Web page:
Gujarat Fluorochemicals (GFL) is a 30-year-old leading speciality chemicals company with expertise in the fluorine chemistry. Operating in a vertically integrated model, GFL has commercialised several grades of fluoropolymers and refrigerant gases for application in agro, FMCG, pharma and other industries. GFL is now exploring products applied in new-age energy storage solutions, solar films and other green energy applications.
With Indian suppliers providing supply diversification to global customers, the established operations can continue to grow from capacity addition while on the other hand the company explores new-age applications. We recommend that investors with a long-term view can invest in GFL, which is trading at a reasonable 21 times FY24 earnings.
Backward integrated and monetised
Starting from bulk chemicals to value-added products, GFL caters to external sales and internal consumption for value-added products.
Energy-intensive starting product caustic soda (sold to textiles, soaps, and aluminium industries) aids production of chloromethane (pharma, agro-chem and foam) and refrigerant gases (air-conditioning) and the three form the bulk chemicals segment.
The refrigerants are also consumed for producing fluoropolymers PTFE (Teflon) from TFE (internal consumption) and for new-age fluoropolymers; PFA (semiconductors) and FEP (wiring industry). Another refrigerant gas R142b (primarily internal consumption) goes into production of VDC (internal) for new-age fluoropolymers PVDF (pharma, batteries, and solar panels) and FKM (semi-conductors and chemicals).
The speciality chemicals division is also based on the integrated model and rides the rising demand for fluorine-based chemistry in agro and pharmaceuticals industries.
GFL’s new-age fluoropolymers are key chemicals used in energy storage solutions and solar panels for which capacity is being set up and in the exploration stage for hydrogen cell applications.
GFL is backward integrated and it has monetised many products at every level with supply relations spanning several years of vendor approvals and that too in complex fluorine chemistry products. This provides a strong moat to existing operations. GFL’s foray into new-age polymers is fail-safe as the key starting materials (internally produced) have a ready spot market as well.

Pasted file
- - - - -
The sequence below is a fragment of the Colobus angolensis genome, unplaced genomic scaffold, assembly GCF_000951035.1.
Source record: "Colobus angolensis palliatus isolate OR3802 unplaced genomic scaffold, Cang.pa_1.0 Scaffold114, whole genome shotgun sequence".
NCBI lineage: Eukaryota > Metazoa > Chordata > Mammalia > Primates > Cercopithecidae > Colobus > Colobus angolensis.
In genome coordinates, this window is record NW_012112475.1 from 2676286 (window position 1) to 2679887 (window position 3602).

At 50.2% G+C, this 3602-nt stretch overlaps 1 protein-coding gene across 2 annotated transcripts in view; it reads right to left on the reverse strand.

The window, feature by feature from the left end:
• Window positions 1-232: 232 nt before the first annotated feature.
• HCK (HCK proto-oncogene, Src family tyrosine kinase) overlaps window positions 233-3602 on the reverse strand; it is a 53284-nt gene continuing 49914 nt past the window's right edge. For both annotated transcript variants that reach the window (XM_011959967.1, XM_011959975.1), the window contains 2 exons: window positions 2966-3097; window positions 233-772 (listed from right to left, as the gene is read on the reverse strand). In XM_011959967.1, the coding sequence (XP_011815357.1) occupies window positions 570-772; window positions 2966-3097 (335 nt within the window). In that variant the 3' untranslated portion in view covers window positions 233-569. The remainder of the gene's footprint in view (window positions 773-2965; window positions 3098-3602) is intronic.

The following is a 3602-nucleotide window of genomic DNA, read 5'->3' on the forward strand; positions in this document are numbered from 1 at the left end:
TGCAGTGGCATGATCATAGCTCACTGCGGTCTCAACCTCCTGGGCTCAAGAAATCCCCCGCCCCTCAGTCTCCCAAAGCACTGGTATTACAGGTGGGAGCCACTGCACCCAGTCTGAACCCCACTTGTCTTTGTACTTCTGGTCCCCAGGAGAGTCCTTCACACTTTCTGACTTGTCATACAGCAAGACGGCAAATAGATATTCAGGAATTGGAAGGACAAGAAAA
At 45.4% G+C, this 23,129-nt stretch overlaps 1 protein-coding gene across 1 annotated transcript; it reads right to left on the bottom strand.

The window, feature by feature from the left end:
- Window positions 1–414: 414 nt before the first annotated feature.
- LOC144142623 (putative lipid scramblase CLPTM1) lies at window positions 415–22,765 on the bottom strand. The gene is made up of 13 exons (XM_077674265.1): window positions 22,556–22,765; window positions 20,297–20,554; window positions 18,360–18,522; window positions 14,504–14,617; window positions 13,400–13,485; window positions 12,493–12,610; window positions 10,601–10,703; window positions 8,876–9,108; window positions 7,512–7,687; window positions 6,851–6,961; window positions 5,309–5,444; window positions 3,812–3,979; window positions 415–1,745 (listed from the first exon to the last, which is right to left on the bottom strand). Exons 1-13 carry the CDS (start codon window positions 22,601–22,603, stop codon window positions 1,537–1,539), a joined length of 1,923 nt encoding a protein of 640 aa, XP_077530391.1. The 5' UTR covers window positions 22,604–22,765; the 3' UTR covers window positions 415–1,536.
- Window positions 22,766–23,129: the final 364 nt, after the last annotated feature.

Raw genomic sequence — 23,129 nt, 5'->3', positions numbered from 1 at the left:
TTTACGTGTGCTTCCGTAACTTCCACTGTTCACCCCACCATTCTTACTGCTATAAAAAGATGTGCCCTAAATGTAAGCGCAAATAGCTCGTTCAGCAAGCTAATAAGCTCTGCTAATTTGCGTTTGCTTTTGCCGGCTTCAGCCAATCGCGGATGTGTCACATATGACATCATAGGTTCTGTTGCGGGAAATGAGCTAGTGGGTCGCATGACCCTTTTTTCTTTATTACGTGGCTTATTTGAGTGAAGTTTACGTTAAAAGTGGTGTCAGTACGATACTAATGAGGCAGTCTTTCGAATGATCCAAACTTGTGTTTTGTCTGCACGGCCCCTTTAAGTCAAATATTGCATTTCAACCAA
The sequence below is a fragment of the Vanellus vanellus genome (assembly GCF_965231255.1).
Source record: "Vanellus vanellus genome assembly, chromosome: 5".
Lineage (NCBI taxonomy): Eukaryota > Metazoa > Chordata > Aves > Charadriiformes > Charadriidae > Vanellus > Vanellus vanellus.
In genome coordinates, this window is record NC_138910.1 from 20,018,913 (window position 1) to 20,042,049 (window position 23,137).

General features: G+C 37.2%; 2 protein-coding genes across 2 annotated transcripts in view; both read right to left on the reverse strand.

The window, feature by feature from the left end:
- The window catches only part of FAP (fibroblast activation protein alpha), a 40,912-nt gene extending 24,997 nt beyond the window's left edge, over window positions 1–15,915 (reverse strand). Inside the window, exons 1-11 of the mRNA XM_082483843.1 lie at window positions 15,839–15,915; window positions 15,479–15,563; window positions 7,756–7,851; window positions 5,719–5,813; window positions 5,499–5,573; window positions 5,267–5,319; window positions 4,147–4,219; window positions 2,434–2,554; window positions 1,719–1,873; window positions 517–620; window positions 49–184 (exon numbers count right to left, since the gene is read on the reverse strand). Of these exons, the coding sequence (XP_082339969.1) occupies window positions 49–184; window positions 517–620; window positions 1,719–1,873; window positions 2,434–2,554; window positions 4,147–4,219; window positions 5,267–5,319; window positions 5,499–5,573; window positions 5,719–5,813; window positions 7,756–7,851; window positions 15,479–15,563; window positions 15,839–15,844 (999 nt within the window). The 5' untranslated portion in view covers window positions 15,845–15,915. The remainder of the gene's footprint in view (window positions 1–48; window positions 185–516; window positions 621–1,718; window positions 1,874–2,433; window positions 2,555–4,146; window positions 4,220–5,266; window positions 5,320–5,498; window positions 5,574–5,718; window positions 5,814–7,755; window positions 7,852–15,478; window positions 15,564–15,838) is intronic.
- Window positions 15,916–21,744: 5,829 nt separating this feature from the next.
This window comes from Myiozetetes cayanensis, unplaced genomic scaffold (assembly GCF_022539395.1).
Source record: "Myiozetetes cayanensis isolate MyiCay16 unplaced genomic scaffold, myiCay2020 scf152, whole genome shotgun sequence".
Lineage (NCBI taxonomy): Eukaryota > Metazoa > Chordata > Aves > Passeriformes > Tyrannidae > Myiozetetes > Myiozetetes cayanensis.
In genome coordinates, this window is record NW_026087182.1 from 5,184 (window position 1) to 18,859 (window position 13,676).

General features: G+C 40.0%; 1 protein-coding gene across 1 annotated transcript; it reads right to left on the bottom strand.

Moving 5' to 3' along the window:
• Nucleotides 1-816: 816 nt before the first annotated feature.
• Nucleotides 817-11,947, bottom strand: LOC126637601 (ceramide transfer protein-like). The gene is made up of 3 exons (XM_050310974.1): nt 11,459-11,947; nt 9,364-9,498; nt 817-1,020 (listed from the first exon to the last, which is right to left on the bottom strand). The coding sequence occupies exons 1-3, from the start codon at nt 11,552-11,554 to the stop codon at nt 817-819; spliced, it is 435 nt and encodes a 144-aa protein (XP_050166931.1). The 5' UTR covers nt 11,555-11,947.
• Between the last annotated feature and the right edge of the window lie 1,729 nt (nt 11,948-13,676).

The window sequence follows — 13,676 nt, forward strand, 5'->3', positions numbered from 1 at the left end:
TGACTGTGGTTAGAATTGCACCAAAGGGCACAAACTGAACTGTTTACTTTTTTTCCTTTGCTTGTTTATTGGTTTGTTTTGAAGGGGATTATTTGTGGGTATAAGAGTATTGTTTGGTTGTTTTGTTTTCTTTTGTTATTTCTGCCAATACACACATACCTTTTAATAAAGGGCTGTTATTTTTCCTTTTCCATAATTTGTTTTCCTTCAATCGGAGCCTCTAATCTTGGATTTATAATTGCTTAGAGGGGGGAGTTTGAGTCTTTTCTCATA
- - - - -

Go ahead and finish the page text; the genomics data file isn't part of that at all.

The company is in the midst of strong capex mode, with outlays of ₹1,100 crore for FY23 and FY24 each. The FY23 capex plan includes ₹400 crore for new-age fluoropolymer capacity addition, ₹300 crore for speciality chemicals complex, which includes materials for battery chemicals; ₹300 crore for refrigerant gases capacity and ₹150 crore for infrastructure, which includes a solution for the high energy costs involved in the operations. Based on the developments in FY23, the plans for FY24 will be firmed up.
New fluoropolymer capacity is being continually added and one new capacity will flow from H2FY23. The company plans to increase the capacity to 1,500 tpm (tonnes per month) from 1,000 tpm as of Q2FY23. FKM, PVDF and PFA, which find application in value-added products, will have an increase in capacity. PFA for semiconductor application is under customer validation currently.
The PTFE growth was held back by lack of TFE capacity, which has been sufficiently expanded now. Along with debottlenecking for PTFE and new TFE capacity, PTFE capacity can grow 10-20 per cent in the FY22-23 period.
GFL increased capacity of refrigerant R125 which is ramping up and the same is planned for another new refrigerant R32 with 10,000 tpa capacity to be commercialised by FY24 with a capex of ₹125 crore. R142b and hence VDF capacity will also be increased, which are used for new-age fluoropolymer production.
The above spends relate to existing business of GFL. The company is also developing capacities and products for the new-age business. Electrolyte required in EV battery, LiPF6 (Lithium hexafluorophosphate) is being developed and the plant should be commercialised by Q1FY24. Existing fluoropolymer PVDF for solar films and battery is being developed and the plant for the specific grades should be commercialised by H1FY24. GFL will provide the commercially produced product for customer testing, which should take another six months before approvals. The significant opportunity is an optional value for investors currently, but GFL can supply to solar power and energy storage solution industries, which are being powered by government funding the world over.
Financials and valuations
GFL reported revenues of ₹2,759 crore in H1FY23 compared to ₹1,176 crore in H1FY21 (54 per cent CAGR) as capacities were added and new products were launched. GFL starting material (caustic soda) being an energy-intensive product, energy cost escalation also played a part in revenue growth as GFL passed on the costs amidst product shortages. The EBITDA margins, meanwhile, have improved from 24 per cent in FY21 to 35 per cent in H1FY23 as backward integrated operations increased in proportion. GFL has maintained a net debt to EBITDA ratio of 1.2x as of September 2022 and expects to be debt free despite high capex plans in the next two years.
GFL group includes Inox Wind and Inox Green, which have debt issues. These are expected to be partially resolved with the recent IPO proceeds of Inox Green. GFL expects to be cleared of group debt issues by FY24, which should clear some overhang from group. The poorly executed recent Inox Green IPO may also be a near-term overhang for group companies.
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